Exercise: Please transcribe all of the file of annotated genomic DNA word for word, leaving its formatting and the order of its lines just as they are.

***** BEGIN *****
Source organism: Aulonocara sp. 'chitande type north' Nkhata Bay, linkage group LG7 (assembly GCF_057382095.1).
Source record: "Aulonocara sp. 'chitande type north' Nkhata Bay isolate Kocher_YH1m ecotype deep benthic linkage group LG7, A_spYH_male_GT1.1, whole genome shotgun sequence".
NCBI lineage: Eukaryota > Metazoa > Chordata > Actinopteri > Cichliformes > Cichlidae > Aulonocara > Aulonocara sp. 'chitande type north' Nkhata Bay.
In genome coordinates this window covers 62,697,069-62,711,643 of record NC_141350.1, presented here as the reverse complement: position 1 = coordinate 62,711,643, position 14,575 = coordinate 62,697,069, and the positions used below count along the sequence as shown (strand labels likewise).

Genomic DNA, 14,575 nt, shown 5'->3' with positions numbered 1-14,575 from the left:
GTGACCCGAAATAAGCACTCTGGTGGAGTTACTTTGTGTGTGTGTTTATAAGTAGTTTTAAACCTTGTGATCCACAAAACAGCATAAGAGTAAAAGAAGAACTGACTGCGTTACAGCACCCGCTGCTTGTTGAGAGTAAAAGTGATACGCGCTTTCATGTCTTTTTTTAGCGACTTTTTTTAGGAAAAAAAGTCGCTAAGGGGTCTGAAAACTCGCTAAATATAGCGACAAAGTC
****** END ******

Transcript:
Source organism: Aulonocara sp. 'chitande type north' Nkhata Bay, linkage group LG7 (assembly GCF_057382095.1).
Source record: "Aulonocara sp. 'chitande type north' Nkhata Bay isolate Kocher_YH1m ecotype deep benthic linkage group LG7, A_spYH_male_GT1.1, whole genome shotgun sequence".
NCBI lineage: Eukaryota > Metazoa > Chordata > Actinopteri > Cichliformes > Cichlidae > Aulonocara > Aulonocara sp. 'chitande type north' Nkhata Bay.
In genome coordinates this window covers 62,697,069-62,711,643 of record NC_141350.1, presented here as the reverse complement: position 1 = coordinate 62,711,643, position 14,575 = coordinate 62,697,069, and the positions used below count along the sequence as shown (strand labels likewise).

Genomic DNA, 14,575 nt, shown 5'->3' with positions numbered 1-14,575 from the left:
GTGACCCGAAATAAGCACTCTGGTGGAGTTACTTTGTGTGTGTGTTTATAAGTAGTTTTAAACCTTGTGATCCACAAAACAGCATAAGAGTAAAAGAAGAACTGACTGCGTTACAGCACCCGCTGCTTGTTGAGAGTAAAAGTGATACGCGCTTTCATGTCTTTTTTTAGCGACTTTTTTTAGGAAAAAAAGTCGCTAAGGGGTCTGAAAACTCGCTAAATATAGCGACAAAGTC